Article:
A program launched in 1966 brought a change to non-graded instruction, the introduction of a new instructional materials center and audio-visual center, and the remodeling of three areas for team teaching. Student progress was tracked by level of achievement, rather than by traditional grades.
The student population was 92 percent African-American prior to the district's voluntary racial transfer program. In 1970, a reorganization of schools in the city's Central Area called the 4-4-4 plan began. Elementary, middle, and high schools each had four grade levels, thus Minor became a K-4 school. From 1978 to 1988, Minor was paired with Bryant (K-2) and housed K, 3-5.
Beginning in September 1998, Minor has been home to an experiment launched by philanthropist Stuart Sloan, who owns several successful businesses in Seattle. Under an agreement worked out with school district officials, Sloan pledged to give the struggling inner city school $1 million a year for at least eight years. The bequest allows the school to add staff and thereby reduce class sizes, provide access to health care and other needed services, and institute a year-round, extended-day schedule. Called the Enhanced Program, it began with the pre-K and kindergarten classes, each of which have 20 or less students per class. The children attend school from 7 a.m. to 6 p.m. and receive two meals plus a snack. Each year the program will add an additional grade, starting with the first grade and going up. A new curriculum encourages child-directed activities and pays close attention to all of the children's needs. Staff, parents, and community members are optimistic about the future of the school.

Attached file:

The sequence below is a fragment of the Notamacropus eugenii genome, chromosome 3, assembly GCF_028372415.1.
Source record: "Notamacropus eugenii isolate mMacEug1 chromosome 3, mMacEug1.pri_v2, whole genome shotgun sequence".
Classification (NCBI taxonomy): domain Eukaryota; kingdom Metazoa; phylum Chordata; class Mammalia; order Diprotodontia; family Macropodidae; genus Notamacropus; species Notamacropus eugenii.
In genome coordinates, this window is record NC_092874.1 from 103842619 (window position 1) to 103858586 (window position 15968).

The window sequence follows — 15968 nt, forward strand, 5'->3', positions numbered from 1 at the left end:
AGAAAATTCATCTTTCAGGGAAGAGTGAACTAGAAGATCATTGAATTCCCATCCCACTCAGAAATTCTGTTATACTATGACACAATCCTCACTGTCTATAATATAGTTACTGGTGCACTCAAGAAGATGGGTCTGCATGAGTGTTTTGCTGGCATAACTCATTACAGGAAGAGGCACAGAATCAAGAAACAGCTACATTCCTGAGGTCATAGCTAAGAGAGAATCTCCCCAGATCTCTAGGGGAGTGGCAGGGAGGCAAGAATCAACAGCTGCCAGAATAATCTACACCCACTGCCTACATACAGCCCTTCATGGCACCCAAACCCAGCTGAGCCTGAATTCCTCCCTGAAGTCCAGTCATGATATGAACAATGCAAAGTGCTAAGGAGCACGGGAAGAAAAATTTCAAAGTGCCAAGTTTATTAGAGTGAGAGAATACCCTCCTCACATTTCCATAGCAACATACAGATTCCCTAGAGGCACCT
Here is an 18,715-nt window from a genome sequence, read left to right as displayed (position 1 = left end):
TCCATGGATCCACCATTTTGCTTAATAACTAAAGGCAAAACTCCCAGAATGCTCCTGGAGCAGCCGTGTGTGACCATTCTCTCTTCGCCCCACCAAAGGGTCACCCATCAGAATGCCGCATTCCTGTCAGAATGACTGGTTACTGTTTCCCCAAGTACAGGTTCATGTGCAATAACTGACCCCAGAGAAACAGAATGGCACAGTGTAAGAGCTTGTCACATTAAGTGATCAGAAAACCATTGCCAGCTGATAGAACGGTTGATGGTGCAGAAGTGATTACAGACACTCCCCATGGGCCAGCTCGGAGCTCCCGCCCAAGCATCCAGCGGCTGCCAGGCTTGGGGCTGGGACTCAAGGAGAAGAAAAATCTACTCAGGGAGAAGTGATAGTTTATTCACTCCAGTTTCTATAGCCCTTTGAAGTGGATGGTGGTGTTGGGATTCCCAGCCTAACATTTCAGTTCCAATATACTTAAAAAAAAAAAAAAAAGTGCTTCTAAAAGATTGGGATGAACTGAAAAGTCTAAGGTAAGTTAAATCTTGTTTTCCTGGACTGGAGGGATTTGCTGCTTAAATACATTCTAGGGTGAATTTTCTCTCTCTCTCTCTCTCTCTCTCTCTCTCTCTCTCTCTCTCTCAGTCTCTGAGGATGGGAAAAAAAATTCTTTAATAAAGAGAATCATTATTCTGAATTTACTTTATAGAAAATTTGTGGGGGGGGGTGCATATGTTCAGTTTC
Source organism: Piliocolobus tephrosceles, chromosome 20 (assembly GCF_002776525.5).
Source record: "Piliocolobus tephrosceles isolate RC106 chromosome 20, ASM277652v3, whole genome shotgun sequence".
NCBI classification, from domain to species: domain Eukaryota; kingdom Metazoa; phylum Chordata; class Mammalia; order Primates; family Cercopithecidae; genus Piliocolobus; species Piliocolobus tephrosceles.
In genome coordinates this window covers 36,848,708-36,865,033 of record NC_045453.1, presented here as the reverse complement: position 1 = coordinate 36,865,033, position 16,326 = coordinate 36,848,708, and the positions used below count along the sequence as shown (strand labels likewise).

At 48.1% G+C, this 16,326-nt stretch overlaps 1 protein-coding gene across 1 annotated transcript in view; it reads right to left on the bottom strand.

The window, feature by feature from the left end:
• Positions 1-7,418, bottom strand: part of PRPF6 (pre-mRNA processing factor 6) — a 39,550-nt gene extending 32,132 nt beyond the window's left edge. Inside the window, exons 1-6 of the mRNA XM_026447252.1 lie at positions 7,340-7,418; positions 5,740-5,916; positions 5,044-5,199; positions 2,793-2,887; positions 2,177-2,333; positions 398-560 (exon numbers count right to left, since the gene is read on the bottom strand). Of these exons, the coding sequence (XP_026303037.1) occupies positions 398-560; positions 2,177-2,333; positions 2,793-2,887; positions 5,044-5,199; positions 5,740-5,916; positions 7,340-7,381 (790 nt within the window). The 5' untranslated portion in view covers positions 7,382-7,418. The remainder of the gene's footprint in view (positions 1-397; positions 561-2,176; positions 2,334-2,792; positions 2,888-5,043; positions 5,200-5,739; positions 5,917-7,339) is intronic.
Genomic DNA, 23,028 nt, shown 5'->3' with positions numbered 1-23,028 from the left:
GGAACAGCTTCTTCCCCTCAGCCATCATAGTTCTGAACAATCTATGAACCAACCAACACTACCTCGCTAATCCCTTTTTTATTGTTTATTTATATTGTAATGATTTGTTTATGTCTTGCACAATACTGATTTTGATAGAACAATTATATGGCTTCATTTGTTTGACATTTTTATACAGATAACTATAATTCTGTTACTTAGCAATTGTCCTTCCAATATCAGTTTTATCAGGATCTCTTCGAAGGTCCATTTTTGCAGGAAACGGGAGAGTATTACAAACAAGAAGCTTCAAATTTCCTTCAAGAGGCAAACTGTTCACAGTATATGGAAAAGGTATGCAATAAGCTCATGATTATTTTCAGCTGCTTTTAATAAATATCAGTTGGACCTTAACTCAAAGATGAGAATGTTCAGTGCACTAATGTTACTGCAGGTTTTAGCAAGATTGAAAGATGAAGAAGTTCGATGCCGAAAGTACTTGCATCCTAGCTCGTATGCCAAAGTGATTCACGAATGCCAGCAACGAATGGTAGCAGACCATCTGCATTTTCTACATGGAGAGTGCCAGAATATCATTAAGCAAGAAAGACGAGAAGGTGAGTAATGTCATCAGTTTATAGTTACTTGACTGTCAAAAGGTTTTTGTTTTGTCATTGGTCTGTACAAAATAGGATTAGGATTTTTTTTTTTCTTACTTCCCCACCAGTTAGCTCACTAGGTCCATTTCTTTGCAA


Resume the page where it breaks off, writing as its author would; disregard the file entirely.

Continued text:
Name: T. T. Minor School
Location: E Union and 18th Avenue
Building: 2-story wood frame with basement
Architect: Saunders and Houghton
Site: 2.11 acres
1890: Named on July 21; opened on September 17
1894: Addition, n.a.
1900: Addition (Josenhaus & Allen)
1940: Closed and demolished
Name: T. T. Minor School
Location: 1700 E Union Street
Building: 1-story brick veneer and concrete
Architect: Naramore & Brady
Site: 2.11 acres
1941: Opened on September 4
1960: Addition (Naramore, Bain, Brady & Johnson)
1961: Site expanded to 3.5 acres
T. T. Minor Elementary School in 2000
Address: 1700 E Union Street
Nickname: Bull Pups